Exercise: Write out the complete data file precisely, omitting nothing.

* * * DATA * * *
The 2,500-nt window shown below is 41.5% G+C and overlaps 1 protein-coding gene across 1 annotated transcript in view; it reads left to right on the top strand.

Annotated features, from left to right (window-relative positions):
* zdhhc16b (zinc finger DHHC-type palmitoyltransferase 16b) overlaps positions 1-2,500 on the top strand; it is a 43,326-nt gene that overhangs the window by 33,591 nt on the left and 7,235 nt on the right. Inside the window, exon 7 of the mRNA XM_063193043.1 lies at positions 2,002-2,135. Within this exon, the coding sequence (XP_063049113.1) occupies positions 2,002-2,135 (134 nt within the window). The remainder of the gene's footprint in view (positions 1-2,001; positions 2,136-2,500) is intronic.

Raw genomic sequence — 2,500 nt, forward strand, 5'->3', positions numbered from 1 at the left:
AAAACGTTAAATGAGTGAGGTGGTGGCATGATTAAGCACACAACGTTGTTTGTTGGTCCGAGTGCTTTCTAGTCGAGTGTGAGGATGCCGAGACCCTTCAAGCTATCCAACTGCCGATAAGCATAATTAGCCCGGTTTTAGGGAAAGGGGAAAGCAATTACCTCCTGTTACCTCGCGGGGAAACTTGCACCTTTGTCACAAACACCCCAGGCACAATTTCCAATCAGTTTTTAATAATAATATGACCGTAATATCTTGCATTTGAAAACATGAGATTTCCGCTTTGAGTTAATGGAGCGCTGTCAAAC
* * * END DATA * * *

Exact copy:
The 2,500-nt window shown below is 41.5% G+C and overlaps 1 protein-coding gene across 1 annotated transcript in view; it reads left to right on the top strand.

Annotated features, from left to right (window-relative positions):
* zdhhc16b (zinc finger DHHC-type palmitoyltransferase 16b) overlaps positions 1-2,500 on the top strand; it is a 43,326-nt gene that overhangs the window by 33,591 nt on the left and 7,235 nt on the right. Inside the window, exon 7 of the mRNA XM_063193043.1 lies at positions 2,002-2,135. Within this exon, the coding sequence (XP_063049113.1) occupies positions 2,002-2,135 (134 nt within the window). The remainder of the gene's footprint in view (positions 1-2,001; positions 2,136-2,500) is intronic.

Raw genomic sequence — 2,500 nt, forward strand, 5'->3', positions numbered from 1 at the left:
AAAACGTTAAATGAGTGAGGTGGTGGCATGATTAAGCACACAACGTTGTTTGTTGGTCCGAGTGCTTTCTAGTCGAGTGTGAGGATGCCGAGACCCTTCAAGCTATCCAACTGCCGATAAGCATAATTAGCCCGGTTTTAGGGAAAGGGGAAAGCAATTACCTCCTGTTACCTCGCGGGGAAACTTGCACCTTTGTCACAAACACCCCAGGCACAATTTCCAATCAGTTTTTAATAATAATATGACCGTAATATCTTGCATTTGAAAACATGAGATTTCCGCTTTGAGTTAATGGAGCGCTGTCAAAC